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million 95 65 40 4 12 -1 215

Figure 1 Wandsworth Council: net revenue spending 2013/14

2.3 Where the money comes from In the financial year 2013/14, Wandsworth Council budgeted to spend over 900 million. But it only raised 45 million through the Council Tax. How can this be? The basic arithmetic of Wandsworths General Revenue budget is simple: spending in 2013/14 is funded as follows: Table 2 London Borough of Wandsworth Net Revenue Budget 2013/14 million 215 8 207

Net Revenue Expenditure Minus drawings on reserves Net revenue after reserve drawing Minus income from Local Government Finance Settlement (general grant + business rates) Council Tax requirement (Wandsworth Council Budget Book 2013/14)

162 45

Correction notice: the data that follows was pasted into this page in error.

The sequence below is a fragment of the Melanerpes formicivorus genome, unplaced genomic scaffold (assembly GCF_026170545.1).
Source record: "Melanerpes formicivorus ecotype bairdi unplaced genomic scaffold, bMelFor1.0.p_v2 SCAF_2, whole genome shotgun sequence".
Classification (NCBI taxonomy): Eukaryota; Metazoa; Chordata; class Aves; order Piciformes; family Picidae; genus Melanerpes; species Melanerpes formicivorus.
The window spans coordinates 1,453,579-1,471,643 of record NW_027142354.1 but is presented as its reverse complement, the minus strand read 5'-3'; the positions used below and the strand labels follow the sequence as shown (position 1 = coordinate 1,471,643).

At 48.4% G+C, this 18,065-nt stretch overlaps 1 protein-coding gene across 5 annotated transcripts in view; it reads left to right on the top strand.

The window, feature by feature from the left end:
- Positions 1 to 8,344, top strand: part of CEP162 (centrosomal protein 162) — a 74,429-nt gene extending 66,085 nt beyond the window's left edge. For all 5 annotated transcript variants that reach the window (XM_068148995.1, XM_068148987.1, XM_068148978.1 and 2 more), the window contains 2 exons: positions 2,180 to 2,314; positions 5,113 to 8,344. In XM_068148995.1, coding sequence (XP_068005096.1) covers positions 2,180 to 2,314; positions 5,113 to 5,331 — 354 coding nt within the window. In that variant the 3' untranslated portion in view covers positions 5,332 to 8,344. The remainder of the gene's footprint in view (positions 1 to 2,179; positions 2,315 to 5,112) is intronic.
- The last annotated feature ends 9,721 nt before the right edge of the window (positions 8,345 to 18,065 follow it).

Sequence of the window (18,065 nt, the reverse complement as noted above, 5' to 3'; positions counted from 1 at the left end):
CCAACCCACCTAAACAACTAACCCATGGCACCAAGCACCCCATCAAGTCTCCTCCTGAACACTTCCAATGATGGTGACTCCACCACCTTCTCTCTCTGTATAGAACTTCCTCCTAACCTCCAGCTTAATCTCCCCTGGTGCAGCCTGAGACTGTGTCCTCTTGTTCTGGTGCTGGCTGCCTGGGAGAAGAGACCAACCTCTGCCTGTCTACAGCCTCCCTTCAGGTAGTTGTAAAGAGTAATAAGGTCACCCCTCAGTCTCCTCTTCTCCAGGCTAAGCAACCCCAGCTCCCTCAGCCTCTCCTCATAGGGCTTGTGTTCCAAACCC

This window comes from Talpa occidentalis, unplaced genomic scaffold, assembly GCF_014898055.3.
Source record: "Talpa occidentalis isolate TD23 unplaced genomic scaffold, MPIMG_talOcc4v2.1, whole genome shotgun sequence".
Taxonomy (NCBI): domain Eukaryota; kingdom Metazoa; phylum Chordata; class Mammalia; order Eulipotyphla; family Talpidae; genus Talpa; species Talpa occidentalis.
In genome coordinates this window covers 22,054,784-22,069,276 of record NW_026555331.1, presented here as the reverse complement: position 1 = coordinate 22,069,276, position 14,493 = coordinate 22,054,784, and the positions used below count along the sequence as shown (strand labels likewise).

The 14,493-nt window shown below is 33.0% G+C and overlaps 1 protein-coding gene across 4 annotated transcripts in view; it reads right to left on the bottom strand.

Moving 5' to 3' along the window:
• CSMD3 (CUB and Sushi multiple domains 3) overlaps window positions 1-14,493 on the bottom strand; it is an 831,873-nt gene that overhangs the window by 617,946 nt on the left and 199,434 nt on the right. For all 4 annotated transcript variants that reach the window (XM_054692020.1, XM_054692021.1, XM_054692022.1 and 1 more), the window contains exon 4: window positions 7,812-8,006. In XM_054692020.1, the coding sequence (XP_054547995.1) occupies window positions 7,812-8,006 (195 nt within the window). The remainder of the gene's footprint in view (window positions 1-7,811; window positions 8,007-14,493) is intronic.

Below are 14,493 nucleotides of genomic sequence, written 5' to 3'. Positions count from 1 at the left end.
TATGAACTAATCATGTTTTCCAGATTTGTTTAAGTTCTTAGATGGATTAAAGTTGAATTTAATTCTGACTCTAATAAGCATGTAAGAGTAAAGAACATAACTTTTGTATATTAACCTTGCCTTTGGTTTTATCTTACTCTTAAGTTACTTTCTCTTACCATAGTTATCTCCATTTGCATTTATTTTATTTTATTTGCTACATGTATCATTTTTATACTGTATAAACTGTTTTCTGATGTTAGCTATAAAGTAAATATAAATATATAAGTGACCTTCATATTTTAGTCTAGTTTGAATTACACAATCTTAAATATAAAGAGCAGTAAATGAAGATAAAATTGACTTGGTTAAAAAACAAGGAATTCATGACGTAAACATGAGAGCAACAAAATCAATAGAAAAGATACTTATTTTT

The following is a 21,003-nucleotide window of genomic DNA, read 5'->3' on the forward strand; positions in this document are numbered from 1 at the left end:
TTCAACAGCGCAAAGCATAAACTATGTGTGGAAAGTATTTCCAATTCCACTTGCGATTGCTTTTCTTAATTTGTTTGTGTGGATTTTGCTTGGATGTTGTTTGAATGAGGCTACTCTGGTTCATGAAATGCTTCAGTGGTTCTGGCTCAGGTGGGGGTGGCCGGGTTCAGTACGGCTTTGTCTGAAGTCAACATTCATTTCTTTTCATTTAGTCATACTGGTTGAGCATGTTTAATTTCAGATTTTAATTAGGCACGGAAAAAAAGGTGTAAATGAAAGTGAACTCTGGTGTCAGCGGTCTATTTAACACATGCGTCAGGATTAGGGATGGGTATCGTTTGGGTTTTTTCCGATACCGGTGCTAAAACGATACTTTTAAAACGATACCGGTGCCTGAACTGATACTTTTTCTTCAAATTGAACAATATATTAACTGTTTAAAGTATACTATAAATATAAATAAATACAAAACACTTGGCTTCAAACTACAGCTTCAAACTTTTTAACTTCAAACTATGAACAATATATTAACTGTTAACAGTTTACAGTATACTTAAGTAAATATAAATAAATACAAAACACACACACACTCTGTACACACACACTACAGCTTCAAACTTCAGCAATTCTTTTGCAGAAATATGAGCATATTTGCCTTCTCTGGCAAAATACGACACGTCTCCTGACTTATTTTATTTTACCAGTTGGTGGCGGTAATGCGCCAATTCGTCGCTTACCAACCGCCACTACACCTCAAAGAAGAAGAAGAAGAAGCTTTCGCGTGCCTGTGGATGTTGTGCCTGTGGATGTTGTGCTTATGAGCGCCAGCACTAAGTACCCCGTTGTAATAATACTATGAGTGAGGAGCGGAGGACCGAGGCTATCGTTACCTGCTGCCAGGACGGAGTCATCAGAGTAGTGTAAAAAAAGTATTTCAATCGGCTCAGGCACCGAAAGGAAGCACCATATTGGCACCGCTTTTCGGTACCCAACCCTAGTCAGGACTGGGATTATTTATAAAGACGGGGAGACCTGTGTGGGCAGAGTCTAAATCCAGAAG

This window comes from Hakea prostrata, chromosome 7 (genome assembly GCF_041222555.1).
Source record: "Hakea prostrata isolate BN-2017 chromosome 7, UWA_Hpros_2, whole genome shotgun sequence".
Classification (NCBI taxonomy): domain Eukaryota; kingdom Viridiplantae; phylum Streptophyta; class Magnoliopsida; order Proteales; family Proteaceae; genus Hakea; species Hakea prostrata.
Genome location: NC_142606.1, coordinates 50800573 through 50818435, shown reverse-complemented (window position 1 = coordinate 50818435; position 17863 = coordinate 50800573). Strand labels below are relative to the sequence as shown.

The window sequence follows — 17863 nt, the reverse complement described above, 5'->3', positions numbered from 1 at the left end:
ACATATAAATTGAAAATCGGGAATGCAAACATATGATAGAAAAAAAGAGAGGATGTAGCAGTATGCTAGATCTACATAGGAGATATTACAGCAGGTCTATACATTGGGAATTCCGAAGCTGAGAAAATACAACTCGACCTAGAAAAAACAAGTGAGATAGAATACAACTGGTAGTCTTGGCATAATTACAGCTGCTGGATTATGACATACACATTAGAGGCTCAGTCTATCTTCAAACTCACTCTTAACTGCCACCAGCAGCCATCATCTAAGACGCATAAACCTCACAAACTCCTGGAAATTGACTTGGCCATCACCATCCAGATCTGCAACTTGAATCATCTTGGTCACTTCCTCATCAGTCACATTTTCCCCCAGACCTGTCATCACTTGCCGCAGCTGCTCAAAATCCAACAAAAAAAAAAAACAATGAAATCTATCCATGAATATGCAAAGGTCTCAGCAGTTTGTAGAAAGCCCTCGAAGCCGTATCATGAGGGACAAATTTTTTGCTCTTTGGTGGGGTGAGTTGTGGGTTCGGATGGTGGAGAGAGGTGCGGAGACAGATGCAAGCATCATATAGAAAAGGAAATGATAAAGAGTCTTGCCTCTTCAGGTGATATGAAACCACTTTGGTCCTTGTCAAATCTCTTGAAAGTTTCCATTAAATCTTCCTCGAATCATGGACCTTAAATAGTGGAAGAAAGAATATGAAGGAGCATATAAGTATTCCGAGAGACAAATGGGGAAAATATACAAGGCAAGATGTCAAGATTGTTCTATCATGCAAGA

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The Council Tax, therefore, covers 20% of Wandsworths net revenue budget. This simplified picture, however, is not the whole story: important sources of income are taken into account at an earlier stage, in arriving at the net expenditure figure. Some services attract substantial specific government grants. For example, responsibility for public health was transferred to the Council in 2013, and is completely funded by a 25m government grant. The net expenditure figures are also net of income from user charges. The council has developed a distinct approach to charges paid by service users: In order to maintain the real terms value of its income, the Council's charging policy is to maximise charges for specific services so as to minimise any direct subsidy from the council taxpayer, seeking wherever possible to recover the cost of service. This policy may be relaxed where there are economic, policy or statutory reasons for charging a reduced rate. (Wandsworth Council Paper 13-255) In total,16 % of Wandsworths total spend comes from user charges only two London Councils, Westminster and Kensington and Chelsea, bring in more in this way. While Wandsworth raises 45 million from the Council Tax, parking charges alone raise 29 million. But when other sources of income (primarily, specific grants and user charges) are taken into account, a far smaller proportion of Wandsworths total revenue spending is met from the Council Tax. The following figures and tables illustrate this; in Figure 2 and Table 3, the first presentation of Wandsworths gross budget adds in revenue from user charges and some specific government grants, but excludes the ring-fenced Housing Revenue Account (HRA) and the Dedicated Schools Grant (DSG) ring-fenced element within the General Revenue Budget.